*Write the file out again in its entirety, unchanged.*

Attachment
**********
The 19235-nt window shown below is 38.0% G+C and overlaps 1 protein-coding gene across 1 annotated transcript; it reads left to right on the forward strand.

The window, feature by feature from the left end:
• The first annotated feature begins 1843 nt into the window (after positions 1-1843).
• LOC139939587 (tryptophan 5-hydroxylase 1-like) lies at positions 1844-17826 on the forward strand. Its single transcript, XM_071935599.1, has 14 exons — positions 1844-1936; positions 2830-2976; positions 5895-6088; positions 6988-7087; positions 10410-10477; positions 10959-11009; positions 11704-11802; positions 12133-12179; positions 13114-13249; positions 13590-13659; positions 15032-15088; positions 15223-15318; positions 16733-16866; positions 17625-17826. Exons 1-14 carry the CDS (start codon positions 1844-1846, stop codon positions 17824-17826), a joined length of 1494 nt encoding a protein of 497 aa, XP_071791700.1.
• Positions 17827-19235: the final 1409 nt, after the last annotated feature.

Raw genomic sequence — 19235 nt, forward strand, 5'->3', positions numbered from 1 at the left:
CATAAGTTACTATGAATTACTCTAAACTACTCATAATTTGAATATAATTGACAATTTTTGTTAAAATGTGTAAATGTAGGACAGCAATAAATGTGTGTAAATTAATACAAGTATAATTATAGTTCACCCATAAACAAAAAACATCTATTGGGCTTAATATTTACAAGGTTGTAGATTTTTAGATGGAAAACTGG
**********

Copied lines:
The 19235-nt window shown below is 38.0% G+C and overlaps 1 protein-coding gene across 1 annotated transcript; it reads left to right on the forward strand.

The window, feature by feature from the left end:
• The first annotated feature begins 1843 nt into the window (after positions 1-1843).
• LOC139939587 (tryptophan 5-hydroxylase 1-like) lies at positions 1844-17826 on the forward strand. Its single transcript, XM_071935599.1, has 14 exons — positions 1844-1936; positions 2830-2976; positions 5895-6088; positions 6988-7087; positions 10410-10477; positions 10959-11009; positions 11704-11802; positions 12133-12179; positions 13114-13249; positions 13590-13659; positions 15032-15088; positions 15223-15318; positions 16733-16866; positions 17625-17826. Exons 1-14 carry the CDS (start codon positions 1844-1846, stop codon positions 17824-17826), a joined length of 1494 nt encoding a protein of 497 aa, XP_071791700.1.
• Positions 17827-19235: the final 1409 nt, after the last annotated feature.

Raw genomic sequence — 19235 nt, forward strand, 5'->3', positions numbered from 1 at the left:
CATAAGTTACTATGAATTACTCTAAACTACTCATAATTTGAATATAATTGACAATTTTTGTTAAAATGTGTAAATGTAGGACAGCAATAAATGTGTGTAAATTAATACAAGTATAATTATAGTTCACCCATAAACAAAAAACATCTATTGGGCTTAATATTTACAAGGTTGTAGATTTTTAGATGGAAAACTGG